Category Archives: Guest Blogs

Helping to Make Each Other Better

I’m a grandmother embarking on my third career – becoming a professional caregiver. Before I decided to try my hand at caregiving, I taught English overseas and helped Native American adult students prepare for their high school equivalency exams.  After that, I drove big rigs cross-country for a number of years. I like stepping into a completely different occupational world every few years.  It keeps me on my toes.

My very first regular client, whom I’ll call Ralph (though that’s not his real name), is a talented teacher, juggler and cyclist who is now confined to a wheelchair at age 82 with Parkinson’s Disease.  Before I met Ralph, my knowledge of Parkinson’s was minimal. For me, as for many Arizonans, it was “the thing that Mo Udall had.” Spending several days every week helping Ralph with his daily activities has taught me a lot.

I often think of one of my favorite poems by English writer Thomas Hardy, author of  Tess of the D’Urbervilles, which conveys the vital force within each of us that refuses to surrender to the physical disability that inevitably comes with age or disease.

We all have donned disguises for a few hours, for fun. At a party, we can take on the identity of a devil, an angel or a giant squid, then lightly cast it off again.  Parkinson’s is a disguise that a person does not choose and cannot cast off. It hides a graceful, capable person behind a mask of tremors, painfully slow movement and halting speech.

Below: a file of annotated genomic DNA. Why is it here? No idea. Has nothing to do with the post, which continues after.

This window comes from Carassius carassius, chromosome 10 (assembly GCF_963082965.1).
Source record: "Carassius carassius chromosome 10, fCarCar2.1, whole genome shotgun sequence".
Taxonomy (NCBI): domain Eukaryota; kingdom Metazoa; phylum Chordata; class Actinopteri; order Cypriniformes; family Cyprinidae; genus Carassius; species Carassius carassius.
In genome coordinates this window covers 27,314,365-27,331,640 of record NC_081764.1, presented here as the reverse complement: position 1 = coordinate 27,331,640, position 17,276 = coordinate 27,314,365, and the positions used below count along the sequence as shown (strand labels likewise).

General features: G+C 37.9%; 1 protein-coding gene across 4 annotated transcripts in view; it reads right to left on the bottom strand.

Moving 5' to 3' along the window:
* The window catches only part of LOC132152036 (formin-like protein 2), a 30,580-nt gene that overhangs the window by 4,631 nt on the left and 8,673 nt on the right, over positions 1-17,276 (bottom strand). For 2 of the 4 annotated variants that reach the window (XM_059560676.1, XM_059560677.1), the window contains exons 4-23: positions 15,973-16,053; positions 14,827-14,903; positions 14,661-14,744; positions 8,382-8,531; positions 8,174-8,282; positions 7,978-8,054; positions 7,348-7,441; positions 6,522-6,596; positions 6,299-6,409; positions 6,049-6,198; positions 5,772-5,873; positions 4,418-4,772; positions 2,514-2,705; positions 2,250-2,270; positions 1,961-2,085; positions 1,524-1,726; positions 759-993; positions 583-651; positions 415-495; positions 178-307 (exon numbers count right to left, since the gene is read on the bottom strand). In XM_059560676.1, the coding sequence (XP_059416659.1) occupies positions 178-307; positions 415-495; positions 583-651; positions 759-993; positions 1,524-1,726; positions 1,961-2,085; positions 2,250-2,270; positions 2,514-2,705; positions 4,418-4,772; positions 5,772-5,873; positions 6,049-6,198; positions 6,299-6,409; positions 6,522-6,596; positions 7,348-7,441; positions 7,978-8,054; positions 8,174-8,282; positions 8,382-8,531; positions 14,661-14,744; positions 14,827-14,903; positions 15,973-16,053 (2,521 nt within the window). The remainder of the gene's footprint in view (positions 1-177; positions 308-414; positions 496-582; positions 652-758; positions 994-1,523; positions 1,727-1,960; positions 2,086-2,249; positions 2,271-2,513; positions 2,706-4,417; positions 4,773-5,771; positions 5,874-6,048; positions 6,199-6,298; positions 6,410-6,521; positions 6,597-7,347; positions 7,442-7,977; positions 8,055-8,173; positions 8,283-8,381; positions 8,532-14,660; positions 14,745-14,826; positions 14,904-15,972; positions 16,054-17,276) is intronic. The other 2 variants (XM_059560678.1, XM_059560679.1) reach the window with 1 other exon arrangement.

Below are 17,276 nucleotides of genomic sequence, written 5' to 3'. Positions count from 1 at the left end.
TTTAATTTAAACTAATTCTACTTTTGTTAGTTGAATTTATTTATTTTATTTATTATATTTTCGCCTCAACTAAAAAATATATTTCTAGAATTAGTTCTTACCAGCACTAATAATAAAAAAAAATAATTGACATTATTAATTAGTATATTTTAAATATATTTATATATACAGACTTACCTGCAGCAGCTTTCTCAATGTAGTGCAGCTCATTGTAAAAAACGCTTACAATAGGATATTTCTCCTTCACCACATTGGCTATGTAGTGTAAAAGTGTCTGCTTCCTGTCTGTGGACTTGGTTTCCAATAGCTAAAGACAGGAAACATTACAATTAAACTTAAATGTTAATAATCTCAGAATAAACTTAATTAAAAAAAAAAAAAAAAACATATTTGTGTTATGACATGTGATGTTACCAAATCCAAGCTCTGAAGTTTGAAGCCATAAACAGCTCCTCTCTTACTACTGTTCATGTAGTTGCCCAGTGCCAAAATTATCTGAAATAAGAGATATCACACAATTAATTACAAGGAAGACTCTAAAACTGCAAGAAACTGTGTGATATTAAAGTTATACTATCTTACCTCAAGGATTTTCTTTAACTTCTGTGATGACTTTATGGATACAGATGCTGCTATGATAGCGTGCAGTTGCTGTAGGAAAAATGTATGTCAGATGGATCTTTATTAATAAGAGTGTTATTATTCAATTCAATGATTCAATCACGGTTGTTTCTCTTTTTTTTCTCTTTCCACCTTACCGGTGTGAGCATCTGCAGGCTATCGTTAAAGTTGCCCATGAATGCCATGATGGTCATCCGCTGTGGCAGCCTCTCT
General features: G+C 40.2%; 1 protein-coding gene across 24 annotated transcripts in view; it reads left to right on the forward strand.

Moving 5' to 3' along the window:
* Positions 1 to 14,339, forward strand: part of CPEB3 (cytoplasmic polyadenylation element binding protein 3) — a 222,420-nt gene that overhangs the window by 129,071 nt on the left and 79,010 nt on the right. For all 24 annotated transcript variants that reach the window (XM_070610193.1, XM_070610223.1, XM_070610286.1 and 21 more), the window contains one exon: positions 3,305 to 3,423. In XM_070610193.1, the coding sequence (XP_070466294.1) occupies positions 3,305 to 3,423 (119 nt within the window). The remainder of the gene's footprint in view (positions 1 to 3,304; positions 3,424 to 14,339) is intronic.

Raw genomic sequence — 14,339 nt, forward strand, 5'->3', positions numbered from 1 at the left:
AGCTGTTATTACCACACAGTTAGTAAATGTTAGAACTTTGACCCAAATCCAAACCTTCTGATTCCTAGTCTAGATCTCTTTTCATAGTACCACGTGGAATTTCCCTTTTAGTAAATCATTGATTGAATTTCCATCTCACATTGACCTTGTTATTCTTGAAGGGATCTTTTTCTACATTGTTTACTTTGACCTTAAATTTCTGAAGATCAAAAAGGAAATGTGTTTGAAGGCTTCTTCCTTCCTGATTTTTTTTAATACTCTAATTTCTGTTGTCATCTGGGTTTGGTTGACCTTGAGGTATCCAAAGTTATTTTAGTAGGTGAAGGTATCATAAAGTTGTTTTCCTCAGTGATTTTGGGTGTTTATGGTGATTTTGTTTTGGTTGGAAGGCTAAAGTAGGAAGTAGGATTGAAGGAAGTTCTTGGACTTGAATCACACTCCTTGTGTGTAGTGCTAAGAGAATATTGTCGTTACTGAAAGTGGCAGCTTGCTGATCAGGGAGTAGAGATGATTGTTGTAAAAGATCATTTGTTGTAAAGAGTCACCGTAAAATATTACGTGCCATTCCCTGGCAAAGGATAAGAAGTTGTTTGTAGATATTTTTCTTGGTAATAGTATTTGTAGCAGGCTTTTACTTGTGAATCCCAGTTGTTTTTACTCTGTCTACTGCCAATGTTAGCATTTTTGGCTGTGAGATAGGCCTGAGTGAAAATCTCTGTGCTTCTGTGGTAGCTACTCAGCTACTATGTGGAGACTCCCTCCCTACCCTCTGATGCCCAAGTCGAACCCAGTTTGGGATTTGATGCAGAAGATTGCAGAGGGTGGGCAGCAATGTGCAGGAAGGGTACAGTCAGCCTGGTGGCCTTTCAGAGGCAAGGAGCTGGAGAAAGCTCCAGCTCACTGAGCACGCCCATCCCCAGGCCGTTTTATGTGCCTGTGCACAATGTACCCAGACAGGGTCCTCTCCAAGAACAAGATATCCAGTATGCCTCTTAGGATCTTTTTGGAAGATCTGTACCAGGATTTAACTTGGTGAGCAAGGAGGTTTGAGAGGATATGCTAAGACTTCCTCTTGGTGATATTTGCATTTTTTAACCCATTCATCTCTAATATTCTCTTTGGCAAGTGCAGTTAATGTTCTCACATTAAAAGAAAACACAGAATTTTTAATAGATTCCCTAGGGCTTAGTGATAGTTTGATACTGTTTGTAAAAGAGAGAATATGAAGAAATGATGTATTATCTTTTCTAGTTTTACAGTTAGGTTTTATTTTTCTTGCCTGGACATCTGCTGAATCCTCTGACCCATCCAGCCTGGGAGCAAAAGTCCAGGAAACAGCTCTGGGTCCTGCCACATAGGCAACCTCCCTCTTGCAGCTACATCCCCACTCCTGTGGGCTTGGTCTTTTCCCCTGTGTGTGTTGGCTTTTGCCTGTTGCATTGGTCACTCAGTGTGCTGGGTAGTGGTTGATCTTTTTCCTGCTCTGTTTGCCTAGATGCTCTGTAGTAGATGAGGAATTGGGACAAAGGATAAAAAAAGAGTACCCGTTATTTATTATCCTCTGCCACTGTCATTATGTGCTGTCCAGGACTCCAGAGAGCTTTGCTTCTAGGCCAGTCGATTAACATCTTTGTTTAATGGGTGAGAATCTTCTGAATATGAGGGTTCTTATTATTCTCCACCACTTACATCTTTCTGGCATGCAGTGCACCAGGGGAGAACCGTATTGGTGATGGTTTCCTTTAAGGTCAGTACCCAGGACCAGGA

The first time I met Ralph, it was immediately obvious to me that he wanted to be recognized for who he is behind the mask of his disability.

Along with his two other new caregivers, I was ushered into the small apartment where Ralph sat in the reclining chair where he spends much of his time. The chair faces a large screen T.V. set and a window with a lovely view of the desert landscape. The first thing Ralph did was open up a scrapbook he was holding.  We leafed through maps of parts of Canada, of Civil War battle sites in the Southern United States.  It turned out he’d not merely visited these places on vacations; he had pedaled through them perched on the seat of a bicycle.

That one scrapbook was just the tip of the iceberg. Each day — sandwiched in between the mundane routine of meals, meds, and personal hygiene — there are new revelations about Ralph’s amazing talents and experiences. He’s fond of thrusting sheets of paper into my hands with a twinkle in his eye and the gruff command “Read that!”.

Once it was a long list of very exotic faraway countries.  Yup, he’d cycled through all of them, thousands of miles.  He asked for help organizing five or six white banker’s boxes of tattered manila folders.  I couldn’t believe the scope of the man’s interests. One folder’s tab said “Diving.”  Had he done it himself? Of course.  A handful of black and white snapshots showed a young Ralph poised in perfect form above a diving board.  What about scuba diving?  Yeah, that too. He’s also been a baseball player and a master juggler who has attended juggling conferences all over the world.  He taught middle school social studies for many years.